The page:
Twenty-five years ago, “Weekend at Bernie’s,” “Young Einstein” and “UHF” were all playing in theaters. Well, “Bernie’s” actually played for a while, as the other two only briefly made the rounds before becoming favorites on videocassette. Of the three, “Bernie’s” was the most financially successful and is arguably the one containing the most “edge,” which is like saying “Police Academy 2” is “grittier” than “The Naked Gun.””Young Einstein” mostly faded into obscurity (aside from the occasional question of Whatever Happened to Yahoo Serious?) and “Bernie’s” remains more of a pop culture talking point than a truly beloved movie.
“UHF” is the cult comedy of the three that has gained the most traction as a fan favorite, a missed-it-the-first-time classic and a secret handshake among those who adore the gonzo brilliance of Sir “Weird” Al Yankovic (yes, I just Knighted him. Don’t worry, he deserves it).
In what is likely the only major studio release to ever star Yankovic, The Weird One plays an outcast whose string of bad luck leads him to becoming a programmer for a small, suffering TV station. A resurgence in audience loyalty comes by broadcasting anything at all, employing questionable, arguably insane personalities as TV personalities and making the network a go-to place for around-the-clock, enthusiastically produced tastelessness.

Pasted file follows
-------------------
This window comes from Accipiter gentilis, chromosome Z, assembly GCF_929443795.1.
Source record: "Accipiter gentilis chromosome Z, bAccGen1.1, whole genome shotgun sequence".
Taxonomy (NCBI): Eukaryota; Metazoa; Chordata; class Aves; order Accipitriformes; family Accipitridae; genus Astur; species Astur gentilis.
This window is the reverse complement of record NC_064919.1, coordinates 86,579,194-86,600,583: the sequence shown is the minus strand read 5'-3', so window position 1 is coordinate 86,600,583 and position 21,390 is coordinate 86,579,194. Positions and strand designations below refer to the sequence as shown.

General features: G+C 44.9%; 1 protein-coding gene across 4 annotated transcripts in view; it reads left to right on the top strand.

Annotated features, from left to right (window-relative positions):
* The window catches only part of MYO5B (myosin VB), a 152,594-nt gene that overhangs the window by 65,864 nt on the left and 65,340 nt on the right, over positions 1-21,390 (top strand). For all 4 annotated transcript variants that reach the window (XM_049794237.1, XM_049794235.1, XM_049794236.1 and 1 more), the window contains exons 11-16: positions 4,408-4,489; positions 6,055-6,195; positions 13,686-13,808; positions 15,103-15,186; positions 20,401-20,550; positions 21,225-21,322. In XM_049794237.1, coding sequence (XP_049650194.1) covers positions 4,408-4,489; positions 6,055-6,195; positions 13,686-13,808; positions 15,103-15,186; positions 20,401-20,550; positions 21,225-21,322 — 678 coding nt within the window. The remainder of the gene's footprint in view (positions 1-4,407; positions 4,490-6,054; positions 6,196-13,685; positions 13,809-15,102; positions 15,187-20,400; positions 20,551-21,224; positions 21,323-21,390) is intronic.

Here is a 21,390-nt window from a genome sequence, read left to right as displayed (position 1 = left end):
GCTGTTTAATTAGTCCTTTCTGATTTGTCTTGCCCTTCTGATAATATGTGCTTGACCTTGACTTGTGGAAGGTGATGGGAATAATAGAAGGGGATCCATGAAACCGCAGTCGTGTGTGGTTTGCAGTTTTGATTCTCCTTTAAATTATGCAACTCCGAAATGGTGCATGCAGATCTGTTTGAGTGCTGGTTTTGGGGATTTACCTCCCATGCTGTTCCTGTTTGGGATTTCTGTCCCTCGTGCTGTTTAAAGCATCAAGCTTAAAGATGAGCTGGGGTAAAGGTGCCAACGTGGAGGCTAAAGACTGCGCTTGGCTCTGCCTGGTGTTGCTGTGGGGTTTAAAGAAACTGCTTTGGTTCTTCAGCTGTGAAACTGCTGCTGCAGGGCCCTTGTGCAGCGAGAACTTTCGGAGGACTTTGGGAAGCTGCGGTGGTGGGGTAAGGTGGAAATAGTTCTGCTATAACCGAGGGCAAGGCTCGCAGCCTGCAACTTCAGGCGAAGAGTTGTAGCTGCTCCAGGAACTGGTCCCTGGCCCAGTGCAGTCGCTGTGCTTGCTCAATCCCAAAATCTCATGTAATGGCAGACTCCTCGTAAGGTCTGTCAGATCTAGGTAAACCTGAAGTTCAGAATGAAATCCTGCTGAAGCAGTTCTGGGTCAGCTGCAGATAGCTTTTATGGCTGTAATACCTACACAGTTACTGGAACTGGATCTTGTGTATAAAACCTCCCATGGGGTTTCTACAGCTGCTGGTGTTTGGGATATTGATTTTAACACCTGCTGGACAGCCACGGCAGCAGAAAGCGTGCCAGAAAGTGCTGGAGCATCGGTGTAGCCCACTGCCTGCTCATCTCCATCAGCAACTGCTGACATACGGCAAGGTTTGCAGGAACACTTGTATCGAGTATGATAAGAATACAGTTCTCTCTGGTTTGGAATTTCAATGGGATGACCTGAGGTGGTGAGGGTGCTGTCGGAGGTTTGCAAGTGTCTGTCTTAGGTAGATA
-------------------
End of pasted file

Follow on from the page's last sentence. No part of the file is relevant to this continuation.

To state the obvious and, perhaps, give the movie more credit than it really deserves, “UHF” is “Network” for children. The notion of bad TV as entertainment was already happening in the late 80’s (as the film’s Geraldo reference reminds us), though it seems the screenplay was somehow aware of the “Reality TV” idiocies that would await us in the coming decades. “Stanley Spadowski’s Funhouse” today looks like it could play in between re-runs of “Keeping Up with The Kardashians”, “The Bachelor,” Jerry Springer and “Duck Dynasty.” Concepts like “Wheel of Fish” are no more desperate than any current incarnation of “American Idol” and even giving a show to professional weirdo Emo Phillips makes perfect sense today.
Like “The Truman Show,” “UHF” is one of those cinematic sign posts that showed us our fears of how bad TV can get. We’re addicts to Garbage TV, defenders of it and total pop culture slaves to it. Ironically, the same can be said for fans of this movie. It’s not out of the question for dedicated fans of Yankovic to admit that, really, this is a stupid, over-plotted, over-populated movie. Much of the time, the parodies are quite funny but, like a clown car where the clowns won’t stop emerging, the “wackiness” is often applied with too heavy a hand.
If you’re not already indoctrinated into all things Al, you might wonder who let an aloha shirt wearing goofball carry a movie. If you go with it, he’s The Every Geek, before nerdom was cool.
The colorful supporting cast boasts good sports like Victoria Jackson, Kevin McCarthy and, as the aforementioned Spadowski, there’s Michael Richards at his most Michael Richards-ist.
Yankovic’s work as a professional satirist, multi-talented musician and writer far outshines this movie. His CD’s are far more clever and display more comic durability than this pleasantly silly movie, which may not be the definitive cinematic extension of his music act, as some fans claim. Still, if any movie can be a tailor-made vehicle for a man whose first name is “Weird,” it’s this one.
Speaking of “weird,” here’s a final thing to address: Over the years, I’ve had many tell me they couldn’t spot David Bowie in the movie. That’s because he’s not in it. The credits promote actor David Bowe, not David Bowie.